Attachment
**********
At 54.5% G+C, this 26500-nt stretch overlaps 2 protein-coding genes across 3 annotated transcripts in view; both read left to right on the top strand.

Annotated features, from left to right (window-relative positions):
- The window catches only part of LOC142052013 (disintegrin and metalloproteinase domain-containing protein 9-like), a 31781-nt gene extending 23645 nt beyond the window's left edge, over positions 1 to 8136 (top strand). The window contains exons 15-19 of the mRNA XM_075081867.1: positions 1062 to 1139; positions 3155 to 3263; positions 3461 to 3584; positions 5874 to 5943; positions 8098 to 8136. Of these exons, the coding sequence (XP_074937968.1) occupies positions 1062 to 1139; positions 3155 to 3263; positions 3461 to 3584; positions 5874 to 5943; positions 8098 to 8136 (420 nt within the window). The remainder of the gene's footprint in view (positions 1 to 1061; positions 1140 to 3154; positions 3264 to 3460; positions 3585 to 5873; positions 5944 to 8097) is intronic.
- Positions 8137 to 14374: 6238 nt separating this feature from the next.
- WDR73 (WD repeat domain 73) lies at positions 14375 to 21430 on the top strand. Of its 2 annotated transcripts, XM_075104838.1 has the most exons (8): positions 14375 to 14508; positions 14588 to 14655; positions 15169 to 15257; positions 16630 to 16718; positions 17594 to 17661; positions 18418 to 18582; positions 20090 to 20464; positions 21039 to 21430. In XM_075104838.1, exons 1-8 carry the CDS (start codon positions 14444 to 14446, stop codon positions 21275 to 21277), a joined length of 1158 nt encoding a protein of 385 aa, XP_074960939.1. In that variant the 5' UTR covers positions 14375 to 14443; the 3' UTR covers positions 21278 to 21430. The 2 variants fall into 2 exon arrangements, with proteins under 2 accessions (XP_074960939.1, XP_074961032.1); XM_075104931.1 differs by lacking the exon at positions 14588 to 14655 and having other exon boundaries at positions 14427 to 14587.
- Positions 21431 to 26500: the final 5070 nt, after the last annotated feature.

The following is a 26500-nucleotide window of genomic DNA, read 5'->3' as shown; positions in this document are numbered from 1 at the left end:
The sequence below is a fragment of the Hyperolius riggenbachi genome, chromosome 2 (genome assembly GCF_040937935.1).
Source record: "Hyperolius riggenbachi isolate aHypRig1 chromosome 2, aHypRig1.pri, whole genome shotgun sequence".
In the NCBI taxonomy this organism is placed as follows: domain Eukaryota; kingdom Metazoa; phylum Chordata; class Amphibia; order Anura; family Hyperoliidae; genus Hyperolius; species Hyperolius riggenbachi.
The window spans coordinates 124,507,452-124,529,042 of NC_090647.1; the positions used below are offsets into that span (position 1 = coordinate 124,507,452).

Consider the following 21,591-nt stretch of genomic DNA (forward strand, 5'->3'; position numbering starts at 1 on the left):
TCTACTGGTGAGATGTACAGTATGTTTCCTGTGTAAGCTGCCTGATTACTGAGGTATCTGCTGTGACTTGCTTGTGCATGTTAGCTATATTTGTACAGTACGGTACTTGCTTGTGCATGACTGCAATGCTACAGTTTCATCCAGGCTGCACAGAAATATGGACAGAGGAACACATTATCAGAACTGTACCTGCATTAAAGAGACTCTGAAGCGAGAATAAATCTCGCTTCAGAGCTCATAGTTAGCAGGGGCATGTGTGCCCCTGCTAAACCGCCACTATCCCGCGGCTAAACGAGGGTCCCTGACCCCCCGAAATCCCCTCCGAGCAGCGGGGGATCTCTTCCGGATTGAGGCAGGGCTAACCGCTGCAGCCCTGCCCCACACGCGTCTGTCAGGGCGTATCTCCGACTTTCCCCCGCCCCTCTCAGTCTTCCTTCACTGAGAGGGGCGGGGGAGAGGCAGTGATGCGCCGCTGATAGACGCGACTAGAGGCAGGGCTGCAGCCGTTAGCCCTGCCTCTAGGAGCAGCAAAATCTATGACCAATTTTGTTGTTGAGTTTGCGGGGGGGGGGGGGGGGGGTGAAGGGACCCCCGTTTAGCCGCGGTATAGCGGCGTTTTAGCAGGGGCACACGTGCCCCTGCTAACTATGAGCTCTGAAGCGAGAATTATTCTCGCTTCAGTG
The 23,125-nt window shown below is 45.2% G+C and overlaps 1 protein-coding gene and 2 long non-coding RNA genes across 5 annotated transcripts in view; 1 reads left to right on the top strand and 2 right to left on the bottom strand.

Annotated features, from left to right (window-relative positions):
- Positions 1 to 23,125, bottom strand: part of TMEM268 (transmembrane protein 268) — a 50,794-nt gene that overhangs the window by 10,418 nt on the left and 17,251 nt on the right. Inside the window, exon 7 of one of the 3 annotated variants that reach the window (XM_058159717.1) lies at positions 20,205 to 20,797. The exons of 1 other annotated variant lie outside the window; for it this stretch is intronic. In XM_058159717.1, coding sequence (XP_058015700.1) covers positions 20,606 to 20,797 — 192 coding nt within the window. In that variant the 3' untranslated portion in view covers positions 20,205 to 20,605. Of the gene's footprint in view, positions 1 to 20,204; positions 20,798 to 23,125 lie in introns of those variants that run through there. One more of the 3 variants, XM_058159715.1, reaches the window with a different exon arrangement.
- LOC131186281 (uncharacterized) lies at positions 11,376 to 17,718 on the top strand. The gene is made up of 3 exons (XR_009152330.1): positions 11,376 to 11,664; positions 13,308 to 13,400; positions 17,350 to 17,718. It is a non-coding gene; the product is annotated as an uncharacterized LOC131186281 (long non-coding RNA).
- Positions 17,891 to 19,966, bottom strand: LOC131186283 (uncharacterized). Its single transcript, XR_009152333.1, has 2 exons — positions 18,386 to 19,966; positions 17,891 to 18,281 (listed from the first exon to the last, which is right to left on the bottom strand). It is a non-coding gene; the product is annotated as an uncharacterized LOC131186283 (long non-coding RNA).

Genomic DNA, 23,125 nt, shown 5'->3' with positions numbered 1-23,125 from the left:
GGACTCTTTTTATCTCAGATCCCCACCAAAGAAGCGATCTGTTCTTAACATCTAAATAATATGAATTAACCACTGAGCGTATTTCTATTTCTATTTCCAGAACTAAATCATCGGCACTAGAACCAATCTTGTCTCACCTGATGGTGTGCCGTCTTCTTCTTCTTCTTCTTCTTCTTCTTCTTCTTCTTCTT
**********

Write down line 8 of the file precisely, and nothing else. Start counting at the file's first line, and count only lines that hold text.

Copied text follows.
The sequence below is a fragment of the Hyperolius riggenbachi genome, chromosome 2 (genome assembly GCF_040937935.1).